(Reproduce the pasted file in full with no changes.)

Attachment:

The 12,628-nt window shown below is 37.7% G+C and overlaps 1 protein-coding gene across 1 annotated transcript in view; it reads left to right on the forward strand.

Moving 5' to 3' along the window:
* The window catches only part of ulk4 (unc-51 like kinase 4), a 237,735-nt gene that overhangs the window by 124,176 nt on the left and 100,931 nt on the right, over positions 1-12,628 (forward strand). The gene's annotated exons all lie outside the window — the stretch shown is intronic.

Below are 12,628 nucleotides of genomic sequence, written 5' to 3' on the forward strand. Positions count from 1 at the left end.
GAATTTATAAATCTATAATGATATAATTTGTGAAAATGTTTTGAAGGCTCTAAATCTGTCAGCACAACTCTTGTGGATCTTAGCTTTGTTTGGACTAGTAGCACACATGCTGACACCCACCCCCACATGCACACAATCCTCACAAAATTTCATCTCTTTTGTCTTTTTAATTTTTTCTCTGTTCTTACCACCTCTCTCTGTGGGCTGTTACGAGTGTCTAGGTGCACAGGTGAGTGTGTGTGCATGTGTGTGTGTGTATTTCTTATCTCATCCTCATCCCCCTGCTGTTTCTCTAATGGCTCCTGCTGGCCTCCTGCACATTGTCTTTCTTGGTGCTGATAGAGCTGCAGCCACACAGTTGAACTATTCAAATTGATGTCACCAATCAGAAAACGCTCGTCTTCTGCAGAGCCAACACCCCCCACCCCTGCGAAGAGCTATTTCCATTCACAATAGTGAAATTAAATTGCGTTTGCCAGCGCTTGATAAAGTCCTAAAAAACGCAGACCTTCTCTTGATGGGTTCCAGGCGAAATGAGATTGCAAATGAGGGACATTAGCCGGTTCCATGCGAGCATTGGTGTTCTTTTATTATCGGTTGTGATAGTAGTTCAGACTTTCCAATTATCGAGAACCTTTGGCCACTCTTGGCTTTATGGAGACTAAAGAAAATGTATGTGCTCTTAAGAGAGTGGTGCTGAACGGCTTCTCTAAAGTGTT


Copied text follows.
The 12,628-nt window shown below is 37.7% G+C and overlaps 1 protein-coding gene across 1 annotated transcript in view; it reads left to right on the forward strand.

Moving 5' to 3' along the window:
* The window catches only part of ulk4 (unc-51 like kinase 4), a 237,735-nt gene that overhangs the window by 124,176 nt on the left and 100,931 nt on the right, over positions 1-12,628 (forward strand). The gene's annotated exons all lie outside the window — the stretch shown is intronic.

Below are 12,628 nucleotides of genomic sequence, written 5' to 3' on the forward strand. Positions count from 1 at the left end.
GAATTTATAAATCTATAATGATATAATTTGTGAAAATGTTTTGAAGGCTCTAAATCTGTCAGCACAACTCTTGTGGATCTTAGCTTTGTTTGGACTAGTAGCACACATGCTGACACCCACCCCCACATGCACACAATCCTCACAAAATTTCATCTCTTTTGTCTTTTTAATTTTTTCTCTGTTCTTACCACCTCTCTCTGTGGGCTGTTACGAGTGTCTAGGTGCACAGGTGAGTGTGTGTGCATGTGTGTGTGTGTATTTCTTATCTCATCCTCATCCCCCTGCTGTTTCTCTAATGGCTCCTGCTGGCCTCCTGCACATTGTCTTTCTTGGTGCTGATAGAGCTGCAGCCACACAGTTGAACTATTCAAATTGATGTCACCAATCAGAAAACGCTCGTCTTCTGCAGAGCCAACACCCCCCACCCCTGCGAAGAGCTATTTCCATTCACAATAGTGAAATTAAATTGCGTTTGCCAGCGCTTGATAAAGTCCTAAAAAACGCAGACCTTCTCTTGATGGGTTCCAGGCGAAATGAGATTGCAAATGAGGGACATTAGCCGGTTCCATGCGAGCATTGGTGTTCTTTTATTATCGGTTGTGATAGTAGTTCAGACTTTCCAATTATCGAGAACCTTTGGCCACTCTTGGCTTTATGGAGACTAAAGAAAATGTATGTGCTCTTAAGAGAGTGGTGCTGAACGGCTTCTCTAAAGTGTT